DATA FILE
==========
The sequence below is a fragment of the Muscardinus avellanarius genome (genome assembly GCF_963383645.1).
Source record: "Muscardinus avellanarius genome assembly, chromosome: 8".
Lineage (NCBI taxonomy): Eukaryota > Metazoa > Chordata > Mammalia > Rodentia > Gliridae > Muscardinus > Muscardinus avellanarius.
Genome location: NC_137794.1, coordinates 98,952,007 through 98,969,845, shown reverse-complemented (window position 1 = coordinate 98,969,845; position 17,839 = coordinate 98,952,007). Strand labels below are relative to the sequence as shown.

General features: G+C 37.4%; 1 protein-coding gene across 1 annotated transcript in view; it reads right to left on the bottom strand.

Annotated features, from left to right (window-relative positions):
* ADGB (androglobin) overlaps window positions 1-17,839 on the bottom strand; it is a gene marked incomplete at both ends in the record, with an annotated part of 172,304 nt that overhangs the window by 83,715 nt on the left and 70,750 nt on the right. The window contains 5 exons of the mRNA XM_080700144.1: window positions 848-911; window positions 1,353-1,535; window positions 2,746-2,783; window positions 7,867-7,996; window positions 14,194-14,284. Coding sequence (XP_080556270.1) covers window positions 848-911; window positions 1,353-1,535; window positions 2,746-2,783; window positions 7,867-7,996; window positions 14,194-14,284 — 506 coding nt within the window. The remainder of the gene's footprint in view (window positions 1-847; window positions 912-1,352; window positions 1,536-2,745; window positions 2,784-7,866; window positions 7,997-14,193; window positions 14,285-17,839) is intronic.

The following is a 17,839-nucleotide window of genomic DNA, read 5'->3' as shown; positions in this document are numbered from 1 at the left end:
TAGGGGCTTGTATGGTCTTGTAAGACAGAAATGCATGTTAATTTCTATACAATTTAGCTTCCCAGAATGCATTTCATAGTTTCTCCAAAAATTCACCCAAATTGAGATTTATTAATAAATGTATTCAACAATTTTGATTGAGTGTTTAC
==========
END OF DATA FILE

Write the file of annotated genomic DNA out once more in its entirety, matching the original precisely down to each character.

The sequence below is a fragment of the Muscardinus avellanarius genome (genome assembly GCF_963383645.1).
Source record: "Muscardinus avellanarius genome assembly, chromosome: 8".
Lineage (NCBI taxonomy): Eukaryota > Metazoa > Chordata > Mammalia > Rodentia > Gliridae > Muscardinus > Muscardinus avellanarius.
Genome location: NC_137794.1, coordinates 98,952,007 through 98,969,845, shown reverse-complemented (window position 1 = coordinate 98,969,845; position 17,839 = coordinate 98,952,007). Strand labels below are relative to the sequence as shown.

General features: G+C 37.4%; 1 protein-coding gene across 1 annotated transcript in view; it reads right to left on the bottom strand.

Annotated features, from left to right (window-relative positions):
* ADGB (androglobin) overlaps window positions 1-17,839 on the bottom strand; it is a gene marked incomplete at both ends in the record, with an annotated part of 172,304 nt that overhangs the window by 83,715 nt on the left and 70,750 nt on the right. The window contains 5 exons of the mRNA XM_080700144.1: window positions 848-911; window positions 1,353-1,535; window positions 2,746-2,783; window positions 7,867-7,996; window positions 14,194-14,284. Coding sequence (XP_080556270.1) covers window positions 848-911; window positions 1,353-1,535; window positions 2,746-2,783; window positions 7,867-7,996; window positions 14,194-14,284 — 506 coding nt within the window. The remainder of the gene's footprint in view (window positions 1-847; window positions 912-1,352; window positions 1,536-2,745; window positions 2,784-7,866; window positions 7,997-14,193; window positions 14,285-17,839) is intronic.

The following is a 17,839-nucleotide window of genomic DNA, read 5'->3' as shown; positions in this document are numbered from 1 at the left end:
TAGGGGCTTGTATGGTCTTGTAAGACAGAAATGCATGTTAATTTCTATACAATTTAGCTTCCCAGAATGCATTTCATAGTTTCTCCAAAAATTCACCCAAATTGAGATTTATTAATAAATGTATTCAACAATTTTGATTGAGTGTTTAC